What are your thoughts on regulating 3D-printed guns: dangerous threat or promising innovation?

Editors' Recommendations

Andrew Couts
Former Digital Trends Contributor
Features Editor for Digital Trends, Andrew Couts covers a wide swath of consumer technology topics, with particular focus on…
Father’s Day Gift Idea: These cheap 3D printers are on sale for less than $300
best 3d printer deals featured image

3D printing has become a lot more accessible these days than it had been in the past. Back then, you'd have to shell out as much as $1,000 for one. Today, however, there are plenty of budget 3D printers out that cost less than $300, such as the Monoprice Mini Delta, Longer Orange 10, and Comgrow Creality Ender 3. These are fantastic gifts for dad and if you order today they'll surely arrive before Father's Day.
Monoprice Mini Delta
-- $160, was $176

The incredible thing about the Monoprice Delta Mini, aside from the fact that it's one of the cheapest 3D printers on the market, is that it boasts a range of advanced features you typically won't find in a $160 3D printer. It has a sturdy, all-metal frame, a heated build plate that helps prevent warping, automatic bed leveling functionality, a maximum resolution of 50 microns, a full-color LCD screen, Wi-Fi connectivity, and compatibility with a wide range of materials. For something that costs less than a FitBit, all that stuff baked-in is pretty impressive. That's not to say the Monoprice Mini Delta is all that great. For starters, it's called Mini because its printing area is only 110 millimeters in diameter (4.3 inches), and 120 millimeters tall (4.7 inches), which definitely puts a limit on what objects you can print.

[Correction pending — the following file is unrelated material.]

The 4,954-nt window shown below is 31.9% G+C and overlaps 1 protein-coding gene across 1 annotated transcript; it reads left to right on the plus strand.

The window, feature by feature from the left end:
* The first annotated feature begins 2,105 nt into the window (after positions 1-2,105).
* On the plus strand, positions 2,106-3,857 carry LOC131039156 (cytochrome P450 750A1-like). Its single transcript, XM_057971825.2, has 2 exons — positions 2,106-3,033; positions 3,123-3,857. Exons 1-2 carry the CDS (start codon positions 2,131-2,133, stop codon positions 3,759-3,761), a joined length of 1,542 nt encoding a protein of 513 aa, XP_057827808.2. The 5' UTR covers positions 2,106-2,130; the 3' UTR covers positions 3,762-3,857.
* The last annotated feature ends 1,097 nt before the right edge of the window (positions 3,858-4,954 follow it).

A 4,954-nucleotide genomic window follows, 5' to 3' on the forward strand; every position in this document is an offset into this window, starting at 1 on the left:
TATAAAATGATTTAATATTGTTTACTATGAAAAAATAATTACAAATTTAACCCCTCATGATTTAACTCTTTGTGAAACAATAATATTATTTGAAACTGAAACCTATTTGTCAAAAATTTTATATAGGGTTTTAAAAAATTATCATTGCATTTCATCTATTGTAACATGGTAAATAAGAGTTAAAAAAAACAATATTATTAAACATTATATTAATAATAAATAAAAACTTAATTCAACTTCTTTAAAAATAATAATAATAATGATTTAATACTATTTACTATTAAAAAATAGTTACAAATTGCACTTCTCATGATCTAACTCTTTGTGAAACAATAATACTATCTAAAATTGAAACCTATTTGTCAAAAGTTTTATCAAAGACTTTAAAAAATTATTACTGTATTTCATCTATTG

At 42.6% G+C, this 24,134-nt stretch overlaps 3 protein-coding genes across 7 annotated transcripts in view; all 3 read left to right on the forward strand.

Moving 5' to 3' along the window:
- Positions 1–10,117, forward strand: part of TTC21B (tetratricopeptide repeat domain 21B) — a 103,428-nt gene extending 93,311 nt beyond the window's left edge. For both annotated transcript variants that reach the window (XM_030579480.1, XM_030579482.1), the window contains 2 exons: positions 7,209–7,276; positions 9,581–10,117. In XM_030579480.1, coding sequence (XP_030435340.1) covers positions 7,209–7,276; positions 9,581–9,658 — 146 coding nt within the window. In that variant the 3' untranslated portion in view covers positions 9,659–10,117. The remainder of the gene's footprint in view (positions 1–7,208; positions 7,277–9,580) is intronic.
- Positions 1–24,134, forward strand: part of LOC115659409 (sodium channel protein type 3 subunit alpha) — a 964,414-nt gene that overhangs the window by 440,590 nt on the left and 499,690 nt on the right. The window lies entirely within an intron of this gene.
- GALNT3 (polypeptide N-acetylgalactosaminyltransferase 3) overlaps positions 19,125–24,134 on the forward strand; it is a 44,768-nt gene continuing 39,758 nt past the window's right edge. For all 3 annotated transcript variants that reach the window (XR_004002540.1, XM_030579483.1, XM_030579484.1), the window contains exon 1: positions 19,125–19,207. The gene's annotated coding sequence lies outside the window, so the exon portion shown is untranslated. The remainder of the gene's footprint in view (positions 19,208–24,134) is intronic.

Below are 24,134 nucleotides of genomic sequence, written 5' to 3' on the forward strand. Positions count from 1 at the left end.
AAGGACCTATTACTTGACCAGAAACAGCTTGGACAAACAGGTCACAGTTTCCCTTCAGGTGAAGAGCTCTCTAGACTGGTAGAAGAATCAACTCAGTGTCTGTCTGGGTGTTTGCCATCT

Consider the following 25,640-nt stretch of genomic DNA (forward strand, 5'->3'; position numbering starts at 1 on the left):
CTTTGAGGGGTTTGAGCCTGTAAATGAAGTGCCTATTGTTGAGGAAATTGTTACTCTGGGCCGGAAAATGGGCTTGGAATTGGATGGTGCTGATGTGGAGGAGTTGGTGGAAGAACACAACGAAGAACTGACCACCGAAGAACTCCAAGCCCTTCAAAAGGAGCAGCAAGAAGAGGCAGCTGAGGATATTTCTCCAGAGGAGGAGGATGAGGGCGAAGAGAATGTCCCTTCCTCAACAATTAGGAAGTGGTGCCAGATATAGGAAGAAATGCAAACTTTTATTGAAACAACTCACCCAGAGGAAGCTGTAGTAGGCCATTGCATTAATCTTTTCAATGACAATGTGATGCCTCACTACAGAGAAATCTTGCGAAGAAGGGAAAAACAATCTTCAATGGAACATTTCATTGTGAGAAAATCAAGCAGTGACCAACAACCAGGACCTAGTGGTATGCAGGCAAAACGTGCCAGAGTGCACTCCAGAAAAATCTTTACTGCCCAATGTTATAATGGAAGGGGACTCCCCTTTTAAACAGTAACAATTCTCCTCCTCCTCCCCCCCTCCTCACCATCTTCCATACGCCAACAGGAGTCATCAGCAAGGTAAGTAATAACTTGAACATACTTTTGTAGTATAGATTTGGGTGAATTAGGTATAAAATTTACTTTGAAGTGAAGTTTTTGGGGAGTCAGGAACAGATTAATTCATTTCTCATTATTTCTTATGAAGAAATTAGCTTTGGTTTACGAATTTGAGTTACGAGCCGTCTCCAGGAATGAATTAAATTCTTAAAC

Read more
The 50-year old Silicon Valley lab that practically invented modern computing
50 years xerox parc alan kay

If I was a betting man, I’d wager that you’re reading this article from home. Why? Because, in the age of COVID-19, home is where just about everyone is these days. The fact that you’re reading this article in the way that you are, however, owes more than a passing debt to a Silicon Valley research laboratory called Xerox PARC, an abbreviation for Palo Alto Research Center.

Turning 50 years old this year, PARC changed the way that we use computers on a profound level. Far outstripping its remit as the research and development wing over the Xerox Corporation, it was to computing what Neils Bohr's institute at Copenhagen was for quantum physics in the 1920s or Motown Records was for soul music in the 1960s.

Read more
3D printing lets hospitals make ventilator substitutes with common equipment
PEEP mask 1

Materialise 3D Prints Non-Invasive PEEP Masks to Alleviate Ventilator Shortage

Many hospitals around the world currently have an alarming shortage of mechanical ventilators, which they can use to treat COVID-19 patients. Responding to this crisis, Belgian 3D printing company Materialise has developed a 3D-printable device that transforms standard equipment available in the majority of hospitals into a mask that can help coronavirus patients get the oxygen they desperately need into their lungs. The company’s smart solution promises to create high positive pressure in patients’ lungs without the use of a traditional ventilator.

Read more